With Ceremonies and Rituals, the Liverpool Biennial Takes an Unflinching Look at the City’s Participation in the Slave Trade
Some 35 artists installed works at arts institutions and former sites connected to Liverpool's troubling colonial past.
Large identical steel structures, reminiscent of the bottom of a ship’s hull, tower over viewers in a dimly lit room at the Tate Liverpool. They are smooth at the bottom, with hollowed out centers, while their top halves are coarse, as if their maker had extracted these forms directly from the water.
The trio of sculptures signify gateways, shelters, or sailing route between Europe, West Africa, and the Americas where up to 2.4 million enslaved Africans died. For many people visiting this year’s Liverpool Biennial, on view until September, this weighty artwork by artist Torkwase Dyson will be the first piece they encounter—and it sets the tone for the rest of the contemporary art festival.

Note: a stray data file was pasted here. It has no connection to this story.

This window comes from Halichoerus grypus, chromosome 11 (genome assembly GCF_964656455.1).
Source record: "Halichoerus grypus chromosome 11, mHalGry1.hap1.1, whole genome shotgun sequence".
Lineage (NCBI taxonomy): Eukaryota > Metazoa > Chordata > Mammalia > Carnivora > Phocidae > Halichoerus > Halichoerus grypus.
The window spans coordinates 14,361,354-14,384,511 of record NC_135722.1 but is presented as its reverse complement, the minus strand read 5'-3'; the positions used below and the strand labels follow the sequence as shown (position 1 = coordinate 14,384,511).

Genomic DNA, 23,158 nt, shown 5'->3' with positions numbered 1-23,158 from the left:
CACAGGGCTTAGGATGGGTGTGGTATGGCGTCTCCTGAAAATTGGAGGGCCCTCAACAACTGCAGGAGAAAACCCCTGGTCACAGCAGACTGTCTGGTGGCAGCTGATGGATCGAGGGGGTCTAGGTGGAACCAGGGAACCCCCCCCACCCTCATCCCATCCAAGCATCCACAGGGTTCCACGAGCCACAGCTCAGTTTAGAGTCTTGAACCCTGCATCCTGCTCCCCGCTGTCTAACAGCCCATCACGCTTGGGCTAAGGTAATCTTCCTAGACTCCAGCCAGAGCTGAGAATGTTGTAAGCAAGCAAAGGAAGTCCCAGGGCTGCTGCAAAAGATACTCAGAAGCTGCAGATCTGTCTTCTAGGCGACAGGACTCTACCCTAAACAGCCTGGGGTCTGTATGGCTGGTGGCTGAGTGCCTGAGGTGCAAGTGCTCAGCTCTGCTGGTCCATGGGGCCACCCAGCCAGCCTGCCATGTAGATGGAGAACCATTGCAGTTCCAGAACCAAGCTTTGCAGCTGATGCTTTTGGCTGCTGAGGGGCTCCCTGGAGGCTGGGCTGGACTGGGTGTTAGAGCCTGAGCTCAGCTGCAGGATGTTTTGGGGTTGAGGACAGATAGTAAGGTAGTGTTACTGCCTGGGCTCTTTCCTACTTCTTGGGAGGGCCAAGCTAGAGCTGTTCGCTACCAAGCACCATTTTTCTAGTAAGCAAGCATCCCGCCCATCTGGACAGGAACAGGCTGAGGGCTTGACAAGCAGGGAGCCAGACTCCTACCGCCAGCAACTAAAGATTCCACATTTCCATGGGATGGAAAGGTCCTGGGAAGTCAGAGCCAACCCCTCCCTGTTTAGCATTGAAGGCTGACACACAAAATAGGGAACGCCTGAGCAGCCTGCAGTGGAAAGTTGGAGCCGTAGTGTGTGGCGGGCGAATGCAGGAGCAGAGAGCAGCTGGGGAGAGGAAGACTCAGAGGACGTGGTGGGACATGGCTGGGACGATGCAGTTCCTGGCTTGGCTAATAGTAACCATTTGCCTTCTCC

The 12th edition of Liverpool Biennial, titled “uMoya: The Sacred Return of Lost Thing,” explores the dark relationship between Liverpool, slavery, and colonialism. While the U.K.’s history in the slave trade is far from unknown, many may be unaware that much of the wealth of Liverpool during the 18th century stemmed from its involvement with slavery, surpassing Bristol and London as the slave-trading capital in Britain by the 1740s.
For “uMoya” (which means “spirit, breath, air, climate, and wind” in isiZulu), South African curator Khanyisile Mbongwa has invited 35 artists from across six continents whose work, as she described it in her opening remarks, encompasses “emancipation practices.” The curator noted that the biennial is an attempt to return “that which has been lost and taken from those who have been silenced or forgotten.”
Part of this return is the meaningful renegotiation of spaces with colonial histories. There is the Cotton Exchange, which was the epicentre of the global cotton trade, and the Tobacco Warehouse, a 14-storey building where imported rum and tobacco were once stored.